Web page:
Matt: yeah. No, it's powerful, powerful. Do you, do you do the day trading thing yourself or do you sort of stay clear of that?
Jeff: Um, I've proven myself many times over and over. I'm not a [00:16:00] very good trader. I've definitely got the patience for it. But, um, I don't, definitely not on a day to day, but if it's more of like a weekly or a monthly thing, I kind of look at longer term trends, so I draw some very, very stupid, um, support and resistance lines, so here's a time where Bitcoin has come down to the same level, at least twice.
And here's two or three times Bitcoin has hit a level, two or three times, and that might be over several months or even several years. Um, and sometimes it's, it plays out exactly like it says on the, on the charts. If we get down, it'll get a little bit below it, it'll bounce up again. Um, I'm definitely more on the investor side or a digital hoarder.
So I will, if it dips 5 10%, I'm a buyer if I have capital available. I'm buying the same amount every week regardless of the prices. That's called a dollar cost average. Something that you might do with your ISA or your pension. You just put the same hundred bucks in every month or ten bucks a week or whatever it is.
Um, And, and regardless of the price, you're always [00:17:00] accumulating because I have a much more longer term strategy when it comes to most of my investments.
Jeff: will I go in and change the ratios every now and then? Yeah, sure. Um, I've, I've bought a bunch this year when the price is really low. There's now been a bit of an increase.
I might shave. Some of those profits off and investment in other tokens. So I'm kind of getting those tokens for free. Um, I've also taken part in, um, a lot of what we call airdrops. So if I have an Ethereum wallet Ethereum in it, um, I will then automatically be, you know, able to claim free tokens that launch on different networks at different times.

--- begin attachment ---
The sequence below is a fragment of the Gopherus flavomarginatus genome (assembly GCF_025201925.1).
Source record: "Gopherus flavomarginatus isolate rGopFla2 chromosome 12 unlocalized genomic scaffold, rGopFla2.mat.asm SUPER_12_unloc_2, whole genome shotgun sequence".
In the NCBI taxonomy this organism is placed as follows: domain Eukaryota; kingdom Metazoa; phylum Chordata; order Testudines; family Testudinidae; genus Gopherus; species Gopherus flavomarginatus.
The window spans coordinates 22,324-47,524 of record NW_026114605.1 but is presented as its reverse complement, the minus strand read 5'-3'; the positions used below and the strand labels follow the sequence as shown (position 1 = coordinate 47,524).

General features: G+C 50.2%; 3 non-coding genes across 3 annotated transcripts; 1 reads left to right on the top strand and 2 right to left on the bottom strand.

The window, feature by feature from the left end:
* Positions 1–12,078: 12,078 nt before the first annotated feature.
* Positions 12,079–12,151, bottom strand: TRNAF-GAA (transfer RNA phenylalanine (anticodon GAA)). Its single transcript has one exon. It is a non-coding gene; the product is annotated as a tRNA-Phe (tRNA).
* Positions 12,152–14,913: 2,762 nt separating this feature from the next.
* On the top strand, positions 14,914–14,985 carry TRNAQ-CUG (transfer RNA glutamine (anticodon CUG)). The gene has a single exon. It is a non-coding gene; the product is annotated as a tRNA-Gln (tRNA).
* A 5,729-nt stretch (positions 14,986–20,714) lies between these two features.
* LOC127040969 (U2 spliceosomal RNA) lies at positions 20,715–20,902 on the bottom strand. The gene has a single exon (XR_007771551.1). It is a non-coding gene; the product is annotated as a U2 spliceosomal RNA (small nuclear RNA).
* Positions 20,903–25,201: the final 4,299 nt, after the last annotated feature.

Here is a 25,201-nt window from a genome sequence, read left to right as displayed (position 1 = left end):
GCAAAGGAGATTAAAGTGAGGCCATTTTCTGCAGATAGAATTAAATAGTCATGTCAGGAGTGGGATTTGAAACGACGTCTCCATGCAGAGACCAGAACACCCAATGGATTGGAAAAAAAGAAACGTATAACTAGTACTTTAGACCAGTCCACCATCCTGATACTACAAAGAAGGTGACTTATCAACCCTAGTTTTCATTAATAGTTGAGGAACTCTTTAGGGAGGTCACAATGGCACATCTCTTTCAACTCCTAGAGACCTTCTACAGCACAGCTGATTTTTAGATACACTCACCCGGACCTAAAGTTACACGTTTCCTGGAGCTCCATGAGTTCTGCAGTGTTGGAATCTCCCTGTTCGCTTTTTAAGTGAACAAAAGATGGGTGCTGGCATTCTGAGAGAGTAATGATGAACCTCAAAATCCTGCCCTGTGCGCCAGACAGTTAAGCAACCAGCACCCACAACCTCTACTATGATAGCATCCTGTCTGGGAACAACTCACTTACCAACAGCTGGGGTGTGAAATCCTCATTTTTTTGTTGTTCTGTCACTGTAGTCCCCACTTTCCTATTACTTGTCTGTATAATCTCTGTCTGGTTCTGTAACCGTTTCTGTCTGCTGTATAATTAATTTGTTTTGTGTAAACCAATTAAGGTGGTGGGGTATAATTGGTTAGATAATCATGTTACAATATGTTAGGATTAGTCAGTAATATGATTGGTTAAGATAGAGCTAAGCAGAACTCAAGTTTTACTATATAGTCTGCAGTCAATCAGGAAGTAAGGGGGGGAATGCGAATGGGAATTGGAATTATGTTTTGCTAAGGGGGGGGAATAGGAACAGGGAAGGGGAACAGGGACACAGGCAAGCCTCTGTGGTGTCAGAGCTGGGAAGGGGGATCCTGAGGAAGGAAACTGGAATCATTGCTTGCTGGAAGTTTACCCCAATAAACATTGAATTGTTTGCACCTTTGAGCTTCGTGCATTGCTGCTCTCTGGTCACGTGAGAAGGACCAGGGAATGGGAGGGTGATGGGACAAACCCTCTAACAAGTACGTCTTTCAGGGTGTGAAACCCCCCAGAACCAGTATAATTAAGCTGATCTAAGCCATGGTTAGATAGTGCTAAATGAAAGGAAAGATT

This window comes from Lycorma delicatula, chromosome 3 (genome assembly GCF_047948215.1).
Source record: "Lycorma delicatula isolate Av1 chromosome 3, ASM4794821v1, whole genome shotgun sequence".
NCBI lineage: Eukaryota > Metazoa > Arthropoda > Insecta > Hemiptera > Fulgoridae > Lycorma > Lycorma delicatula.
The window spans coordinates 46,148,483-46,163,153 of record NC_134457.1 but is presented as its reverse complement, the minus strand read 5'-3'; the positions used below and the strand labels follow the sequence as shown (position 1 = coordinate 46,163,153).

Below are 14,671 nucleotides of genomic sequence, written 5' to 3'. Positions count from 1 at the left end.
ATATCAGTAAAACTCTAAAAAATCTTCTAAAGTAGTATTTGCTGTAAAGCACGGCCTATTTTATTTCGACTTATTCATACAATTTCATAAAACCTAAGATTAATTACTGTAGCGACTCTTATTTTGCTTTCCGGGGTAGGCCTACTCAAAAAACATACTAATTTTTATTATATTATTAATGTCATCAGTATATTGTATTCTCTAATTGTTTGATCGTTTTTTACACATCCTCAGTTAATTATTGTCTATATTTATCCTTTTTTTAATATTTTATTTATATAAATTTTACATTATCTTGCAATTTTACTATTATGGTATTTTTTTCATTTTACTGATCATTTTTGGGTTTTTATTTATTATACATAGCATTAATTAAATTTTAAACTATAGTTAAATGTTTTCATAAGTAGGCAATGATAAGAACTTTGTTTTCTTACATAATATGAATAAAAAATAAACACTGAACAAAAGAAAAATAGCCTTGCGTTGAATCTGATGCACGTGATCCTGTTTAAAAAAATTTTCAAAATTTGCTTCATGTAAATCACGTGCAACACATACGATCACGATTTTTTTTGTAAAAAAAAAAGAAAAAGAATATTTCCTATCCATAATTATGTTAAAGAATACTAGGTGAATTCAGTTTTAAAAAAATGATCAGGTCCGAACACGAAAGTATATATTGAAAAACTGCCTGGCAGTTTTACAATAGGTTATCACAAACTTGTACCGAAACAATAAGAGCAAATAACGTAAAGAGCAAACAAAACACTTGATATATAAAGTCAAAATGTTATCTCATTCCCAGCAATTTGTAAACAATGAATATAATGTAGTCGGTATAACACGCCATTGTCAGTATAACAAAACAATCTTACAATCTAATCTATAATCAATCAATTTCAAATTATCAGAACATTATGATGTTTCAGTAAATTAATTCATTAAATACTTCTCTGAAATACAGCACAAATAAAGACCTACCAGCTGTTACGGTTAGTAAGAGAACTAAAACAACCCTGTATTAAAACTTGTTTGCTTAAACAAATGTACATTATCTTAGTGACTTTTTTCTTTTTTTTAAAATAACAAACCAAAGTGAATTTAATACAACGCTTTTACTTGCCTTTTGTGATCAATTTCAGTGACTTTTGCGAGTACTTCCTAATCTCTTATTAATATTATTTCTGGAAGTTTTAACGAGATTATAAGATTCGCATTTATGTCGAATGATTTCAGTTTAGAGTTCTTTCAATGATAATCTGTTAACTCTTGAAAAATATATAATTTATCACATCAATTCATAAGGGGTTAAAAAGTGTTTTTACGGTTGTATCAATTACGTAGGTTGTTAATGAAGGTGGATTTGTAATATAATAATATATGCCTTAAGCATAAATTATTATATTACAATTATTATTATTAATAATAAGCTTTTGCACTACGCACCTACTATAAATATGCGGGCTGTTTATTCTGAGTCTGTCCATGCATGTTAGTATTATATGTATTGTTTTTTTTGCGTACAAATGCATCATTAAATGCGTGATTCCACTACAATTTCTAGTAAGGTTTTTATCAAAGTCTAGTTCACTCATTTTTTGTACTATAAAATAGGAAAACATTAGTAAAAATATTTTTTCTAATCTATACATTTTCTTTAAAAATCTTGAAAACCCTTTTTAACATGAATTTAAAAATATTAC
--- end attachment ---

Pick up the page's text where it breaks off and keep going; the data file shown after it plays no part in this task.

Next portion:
Um, my favorite one to date, I think was, was Uniswap I think they dropped like 900 tokens in every wallet. That had an Ethereum balance in it, and then I forgot about it for two years. But yeah, I've got to go back and claim that and I never put in the diary and I never bothered to do it and a lot of people sold out when it was 1, 2, 5.
So you're actually getting like 900 for free. [00:18:00] I forgot to do it until every token was worth like 24 or 25. So that was a very happy Saturday
Matt: No kidding.
Jeff: 11 or 12,000 or something out of my account. Um, so I think it's just there is the knowledge bit. There's the very low level. I could buy a Bitcoin, I could leave it on a platform.
I could buy some Bitcoin, I could take it to another wallet, and no one can ever take it from me. No one can ever freeze it. As long as I hold the security of it, you know, you can travel all over the world with, you know, a hundred Bitcoin or, you know. million pounds in a USB key around your around your neck if you really want to.